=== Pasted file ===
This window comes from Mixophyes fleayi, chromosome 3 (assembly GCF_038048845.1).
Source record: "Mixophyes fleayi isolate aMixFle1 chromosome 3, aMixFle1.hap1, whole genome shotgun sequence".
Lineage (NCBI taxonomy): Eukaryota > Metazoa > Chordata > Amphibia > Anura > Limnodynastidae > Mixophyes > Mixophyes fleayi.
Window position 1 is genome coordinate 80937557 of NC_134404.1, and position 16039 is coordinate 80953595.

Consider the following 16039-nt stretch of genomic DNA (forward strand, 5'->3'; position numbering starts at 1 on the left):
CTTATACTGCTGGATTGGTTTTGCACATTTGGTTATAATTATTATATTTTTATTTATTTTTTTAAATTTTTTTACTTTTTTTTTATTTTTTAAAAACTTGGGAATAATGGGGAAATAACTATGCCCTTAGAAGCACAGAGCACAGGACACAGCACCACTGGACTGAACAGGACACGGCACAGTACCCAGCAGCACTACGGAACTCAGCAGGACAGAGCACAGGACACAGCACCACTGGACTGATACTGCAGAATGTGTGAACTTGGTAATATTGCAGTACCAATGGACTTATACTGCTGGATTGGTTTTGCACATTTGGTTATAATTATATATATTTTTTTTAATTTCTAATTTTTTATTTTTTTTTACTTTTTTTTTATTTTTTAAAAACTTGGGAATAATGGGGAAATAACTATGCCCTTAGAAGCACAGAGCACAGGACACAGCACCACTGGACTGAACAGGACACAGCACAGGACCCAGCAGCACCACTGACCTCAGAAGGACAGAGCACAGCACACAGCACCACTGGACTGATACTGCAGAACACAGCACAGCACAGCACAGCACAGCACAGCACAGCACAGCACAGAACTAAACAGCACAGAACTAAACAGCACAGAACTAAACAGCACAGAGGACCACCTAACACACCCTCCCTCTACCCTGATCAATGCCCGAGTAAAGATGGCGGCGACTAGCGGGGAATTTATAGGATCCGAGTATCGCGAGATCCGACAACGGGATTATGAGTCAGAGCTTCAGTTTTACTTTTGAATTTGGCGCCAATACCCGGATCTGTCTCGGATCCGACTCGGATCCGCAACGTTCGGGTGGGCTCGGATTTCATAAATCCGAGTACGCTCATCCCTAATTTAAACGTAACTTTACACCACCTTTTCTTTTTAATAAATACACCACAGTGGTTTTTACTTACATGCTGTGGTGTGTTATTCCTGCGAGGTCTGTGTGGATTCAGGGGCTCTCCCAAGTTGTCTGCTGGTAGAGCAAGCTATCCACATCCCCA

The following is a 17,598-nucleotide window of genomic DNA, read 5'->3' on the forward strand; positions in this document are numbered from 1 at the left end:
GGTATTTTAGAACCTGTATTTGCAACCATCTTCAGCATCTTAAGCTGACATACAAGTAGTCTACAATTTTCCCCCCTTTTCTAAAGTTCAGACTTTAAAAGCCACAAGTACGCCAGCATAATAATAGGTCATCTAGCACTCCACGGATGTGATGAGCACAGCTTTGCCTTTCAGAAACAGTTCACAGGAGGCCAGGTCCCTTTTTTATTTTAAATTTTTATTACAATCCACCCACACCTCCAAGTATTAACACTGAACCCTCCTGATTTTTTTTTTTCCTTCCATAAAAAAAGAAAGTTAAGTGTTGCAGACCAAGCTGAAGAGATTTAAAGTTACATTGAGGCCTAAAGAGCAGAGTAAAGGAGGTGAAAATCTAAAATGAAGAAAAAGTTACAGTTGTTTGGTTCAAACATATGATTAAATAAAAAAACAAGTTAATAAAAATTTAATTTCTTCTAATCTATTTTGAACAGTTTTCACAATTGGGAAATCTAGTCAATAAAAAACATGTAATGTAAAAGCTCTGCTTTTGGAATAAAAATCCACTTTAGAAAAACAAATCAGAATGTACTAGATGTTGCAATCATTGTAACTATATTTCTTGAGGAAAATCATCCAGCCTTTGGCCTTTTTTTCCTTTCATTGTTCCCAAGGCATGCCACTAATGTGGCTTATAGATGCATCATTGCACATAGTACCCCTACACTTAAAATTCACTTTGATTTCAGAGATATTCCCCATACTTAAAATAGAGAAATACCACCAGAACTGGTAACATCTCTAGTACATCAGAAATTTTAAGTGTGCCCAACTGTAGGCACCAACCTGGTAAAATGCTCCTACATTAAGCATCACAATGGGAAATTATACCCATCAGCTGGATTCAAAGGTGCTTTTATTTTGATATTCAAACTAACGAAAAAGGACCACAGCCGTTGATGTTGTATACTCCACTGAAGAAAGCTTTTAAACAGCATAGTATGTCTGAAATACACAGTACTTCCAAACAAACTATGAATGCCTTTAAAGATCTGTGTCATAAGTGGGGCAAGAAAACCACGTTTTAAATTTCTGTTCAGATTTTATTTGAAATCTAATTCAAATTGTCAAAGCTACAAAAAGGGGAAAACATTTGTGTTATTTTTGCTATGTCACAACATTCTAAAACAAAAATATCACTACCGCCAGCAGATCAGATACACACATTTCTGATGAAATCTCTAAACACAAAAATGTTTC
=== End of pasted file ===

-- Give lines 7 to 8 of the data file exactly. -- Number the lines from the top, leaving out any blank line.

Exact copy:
The following is a 17,598-nucleotide window of genomic DNA, read 5'->3' on the forward strand; positions in this document are numbered from 1 at the left end:
GGTATTTTAGAACCTGTATTTGCAACCATCTTCAGCATCTTAAGCTGACATACAAGTAGTCTACAATTTTCCCCCCTTTTCTAAAGTTCAGACTTTAAAAGCCACAAGTACGCCAGCATAATAATAGGTCATCTAGCACTCCACGGATGTGATGAGCACAGCTTTGCCTTTCAGAAACAGTTCACAGGAGGCCAGGTCCCTTTTTTATTTTAAATTTTTATTACAATCCACCCACACCTCCAAGTATTAACACTGAACCCTCCTGATTTTTTTTTTTCCTTCCATAAAAAAAGAAAGTTAAGTGTTGCAGACCAAGCTGAAGAGATTTAAAGTTACATTGAGGCCTAAAGAGCAGAGTAAAGGAGGTGAAAATCTAAAATGAAGAAAAAGTTACAGTTGTTTGGTTCAAACATATGATTAAATAAAAAAACAAGTTAATAAAAATTTAATTTCTTCTAATCTATTTTGAACAGTTTTCACAATTGGGAAATCTAGTCAATAAAAAACATGTAATGTAAAAGCTCTGCTTTTGGAATAAAAATCCACTTTAGAAAAACAAATCAGAATGTACTAGATGTTGCAATCATTGTAACTATATTTCTTGAGGAAAATCATCCAGCCTTTGGCCTTTTTTTCCTTTCATTGTTCCCAAGGCATGCCACTAATGTGGCTTATAGATGCATCATTGCACATAGTACCCCTACACTTAAAATTCACTTTGATTTCAGAGATATTCCCCATACTTAAAATAGAGAAATACCACCAGAACTGGTAACATCTCTAGTACATCAGAAATTTTAAGTGTGCCCAACTGTAGGCACCAACCTGGTAAAATGCTCCTACATTAAGCATCACAATGGGAAATTATACCCATCAGCTGGATTCAAAGGTGCTTTTATTTTGATATTCAAACTAACGAAAAAGGACCACAGCCGTTGATGTTGTATACTCCACTGAAGAAAGCTTTTAAACAGCATAGTATGTCTGAAATACACAGTACTTCCAAACAAACTATGAATGCCTTTAAAGATCTGTGTCATAAGTGGGGCAAGAAAACCACGTTTTAAATTTCTGTTCAGATTTTATTTGAAATCTAATTCAAATTGTCAAAGCTACAAAAAGGGGAAAACATTTGTGTTATTTTTGCTATGTCACAACATTCTAAAACAAAAATATCACTACCGCCAGCAGATCAGATACACACATTTCTGATGAAATCTCTAAACACAAAAATGTTTC